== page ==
NCCA acting CEO John Hammond says that, after two decades, it is timely to ask what type of curriculum do we want for our children in primary schools into the next decade.
The NCCA proposals are not about the nitty gritty of what is taught in any subject, but about how best to use time and about devising an overall structure for the school year/month/week/day.
It is very much about deciding what we want from the system for the next generation of children. According to NCCA, "timed allocations are not neat, uncontested bundles of minutes allocated to individual curriculum areas or subjects.
"They represent values and priority in primary education - what we deem important for our young citizens in the formative years of their educational experiences and what we value and prioritise for children's learning and development."
Time itself is not an issue: Irish primary schools devote 915 hours a year to tuition, ahead of the international average of 754 hours. The challenge is about fitting in all the growing, and competing, demands.
As the NCCA sat down to do its work, subjects clamouring for more time were social, political and health education (SPHE) and physical education (PE), while new areas such as coding, modern languages, wellbeing, and a general education about religions, beliefs and ethics are banging on the door. How to do all that without throwing out the three Rs?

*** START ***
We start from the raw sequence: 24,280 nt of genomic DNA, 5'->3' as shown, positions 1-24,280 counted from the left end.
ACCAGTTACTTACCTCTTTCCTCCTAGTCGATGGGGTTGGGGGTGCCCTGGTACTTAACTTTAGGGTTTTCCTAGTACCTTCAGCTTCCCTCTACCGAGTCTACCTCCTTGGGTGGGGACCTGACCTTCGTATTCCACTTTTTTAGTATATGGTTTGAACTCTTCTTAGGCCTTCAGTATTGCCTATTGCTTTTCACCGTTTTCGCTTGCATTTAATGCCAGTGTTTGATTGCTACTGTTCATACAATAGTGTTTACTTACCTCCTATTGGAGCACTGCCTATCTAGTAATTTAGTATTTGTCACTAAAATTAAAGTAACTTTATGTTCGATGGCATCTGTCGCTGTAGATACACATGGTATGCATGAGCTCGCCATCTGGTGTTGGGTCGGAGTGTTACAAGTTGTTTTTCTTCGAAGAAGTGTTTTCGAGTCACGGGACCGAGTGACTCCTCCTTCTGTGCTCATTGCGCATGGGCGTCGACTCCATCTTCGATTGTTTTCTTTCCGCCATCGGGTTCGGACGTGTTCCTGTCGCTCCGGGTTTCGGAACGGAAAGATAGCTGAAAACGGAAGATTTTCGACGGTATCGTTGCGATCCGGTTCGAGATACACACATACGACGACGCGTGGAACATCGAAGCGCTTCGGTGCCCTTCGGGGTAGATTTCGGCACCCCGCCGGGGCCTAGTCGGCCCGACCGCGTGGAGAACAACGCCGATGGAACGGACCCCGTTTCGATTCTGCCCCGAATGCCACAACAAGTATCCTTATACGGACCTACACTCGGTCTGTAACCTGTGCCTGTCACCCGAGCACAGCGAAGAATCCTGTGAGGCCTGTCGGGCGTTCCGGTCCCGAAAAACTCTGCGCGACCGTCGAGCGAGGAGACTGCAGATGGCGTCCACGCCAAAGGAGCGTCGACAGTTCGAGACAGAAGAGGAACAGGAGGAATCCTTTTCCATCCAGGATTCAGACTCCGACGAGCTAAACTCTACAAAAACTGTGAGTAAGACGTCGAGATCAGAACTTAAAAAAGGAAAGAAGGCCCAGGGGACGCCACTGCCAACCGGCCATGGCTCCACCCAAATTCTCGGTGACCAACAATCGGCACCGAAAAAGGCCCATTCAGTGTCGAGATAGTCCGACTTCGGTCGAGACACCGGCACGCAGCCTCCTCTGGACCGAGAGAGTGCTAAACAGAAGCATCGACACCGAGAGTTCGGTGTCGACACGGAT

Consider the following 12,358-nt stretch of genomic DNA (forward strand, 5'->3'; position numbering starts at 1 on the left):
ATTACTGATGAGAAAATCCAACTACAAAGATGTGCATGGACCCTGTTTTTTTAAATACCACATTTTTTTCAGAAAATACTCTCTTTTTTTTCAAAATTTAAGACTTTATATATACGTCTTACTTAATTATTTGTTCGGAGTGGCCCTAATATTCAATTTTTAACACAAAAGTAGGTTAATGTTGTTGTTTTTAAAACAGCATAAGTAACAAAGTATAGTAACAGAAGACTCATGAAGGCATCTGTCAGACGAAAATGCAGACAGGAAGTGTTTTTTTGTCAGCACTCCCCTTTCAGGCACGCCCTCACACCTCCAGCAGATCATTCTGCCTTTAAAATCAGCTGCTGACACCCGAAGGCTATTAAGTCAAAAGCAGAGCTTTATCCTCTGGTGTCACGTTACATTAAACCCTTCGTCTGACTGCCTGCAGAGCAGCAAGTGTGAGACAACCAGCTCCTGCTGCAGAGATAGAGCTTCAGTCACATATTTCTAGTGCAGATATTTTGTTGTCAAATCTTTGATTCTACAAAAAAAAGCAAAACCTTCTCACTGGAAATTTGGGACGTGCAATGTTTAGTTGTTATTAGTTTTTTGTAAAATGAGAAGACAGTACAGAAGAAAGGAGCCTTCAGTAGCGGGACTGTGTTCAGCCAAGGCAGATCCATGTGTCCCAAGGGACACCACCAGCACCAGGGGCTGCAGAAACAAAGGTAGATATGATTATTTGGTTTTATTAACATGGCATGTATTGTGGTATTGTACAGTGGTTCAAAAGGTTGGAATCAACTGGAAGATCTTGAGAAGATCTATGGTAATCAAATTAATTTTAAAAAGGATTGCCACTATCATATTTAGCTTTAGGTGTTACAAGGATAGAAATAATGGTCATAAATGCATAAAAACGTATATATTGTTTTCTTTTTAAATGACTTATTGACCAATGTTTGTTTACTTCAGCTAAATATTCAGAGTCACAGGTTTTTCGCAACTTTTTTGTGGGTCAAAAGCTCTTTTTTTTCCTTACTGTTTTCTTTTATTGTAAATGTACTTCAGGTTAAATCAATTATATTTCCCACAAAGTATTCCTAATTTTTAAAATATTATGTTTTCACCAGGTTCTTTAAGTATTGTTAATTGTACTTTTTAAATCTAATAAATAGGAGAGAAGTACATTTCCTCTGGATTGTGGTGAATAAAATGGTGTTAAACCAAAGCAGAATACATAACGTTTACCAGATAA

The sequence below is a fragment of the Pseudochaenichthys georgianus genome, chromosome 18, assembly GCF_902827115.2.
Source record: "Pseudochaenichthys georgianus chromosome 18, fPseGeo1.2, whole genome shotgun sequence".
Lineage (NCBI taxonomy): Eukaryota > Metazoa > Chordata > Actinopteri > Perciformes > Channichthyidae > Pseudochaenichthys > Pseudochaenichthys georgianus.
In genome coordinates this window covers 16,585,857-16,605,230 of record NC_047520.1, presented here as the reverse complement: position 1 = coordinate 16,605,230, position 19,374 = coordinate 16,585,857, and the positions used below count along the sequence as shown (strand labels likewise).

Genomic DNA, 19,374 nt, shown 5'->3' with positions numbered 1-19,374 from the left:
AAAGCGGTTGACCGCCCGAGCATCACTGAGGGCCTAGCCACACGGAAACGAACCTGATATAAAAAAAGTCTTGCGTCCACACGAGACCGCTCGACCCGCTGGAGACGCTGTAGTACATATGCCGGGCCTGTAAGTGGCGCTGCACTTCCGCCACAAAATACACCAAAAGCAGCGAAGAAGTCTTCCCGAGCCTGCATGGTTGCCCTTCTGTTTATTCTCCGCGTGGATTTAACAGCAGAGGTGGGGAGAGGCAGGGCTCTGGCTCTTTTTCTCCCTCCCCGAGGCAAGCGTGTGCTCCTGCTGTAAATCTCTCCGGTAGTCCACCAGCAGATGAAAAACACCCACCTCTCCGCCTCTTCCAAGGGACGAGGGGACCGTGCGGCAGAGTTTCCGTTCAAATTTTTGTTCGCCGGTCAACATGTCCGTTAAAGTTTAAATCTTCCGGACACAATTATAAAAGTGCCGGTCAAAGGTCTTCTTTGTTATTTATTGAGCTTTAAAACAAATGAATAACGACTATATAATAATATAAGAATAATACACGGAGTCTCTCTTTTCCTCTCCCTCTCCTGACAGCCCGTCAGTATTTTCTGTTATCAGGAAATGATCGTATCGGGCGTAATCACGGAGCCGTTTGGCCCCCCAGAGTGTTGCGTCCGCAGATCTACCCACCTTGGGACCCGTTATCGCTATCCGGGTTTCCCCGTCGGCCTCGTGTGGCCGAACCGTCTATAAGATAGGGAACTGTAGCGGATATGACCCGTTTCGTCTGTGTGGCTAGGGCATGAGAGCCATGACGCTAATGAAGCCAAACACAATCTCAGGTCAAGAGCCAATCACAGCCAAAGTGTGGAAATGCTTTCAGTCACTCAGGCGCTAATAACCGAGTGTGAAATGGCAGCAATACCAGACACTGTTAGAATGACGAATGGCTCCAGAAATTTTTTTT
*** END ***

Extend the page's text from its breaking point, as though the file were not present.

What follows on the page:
The NCCA has broken its thinking, and proposals, into two. The first looks at structure, such as for how long in the primary school continuum should teaching and learning be grouped into overarching, thematic and curriculum areas, rather than distinct subjects.
They borrow from international research and from the Aistear curriculum developed for early years education, which focuses on play as a vehicle for learning. Aistear is used not only in pre-schools but is also encouraged by the Department of Education for children up to the age of six or seven. Among the options for discussion now are whether third class, or even fifth class, is time enough to introduce distinct subjects.
Secondly, the document deals with the breakdown of time between different curriculum areas/subjects. A major talking point here will be the allocation for religion, currently two hours 30 minutes a week. That is twice the international average, while we lag well behind other countries in the time for science and PE.
The NCCA suggests significant modifications to existing timetables, with maths, English and Irish awarded a weekly allocation, while everything else would be given a monthly allocation.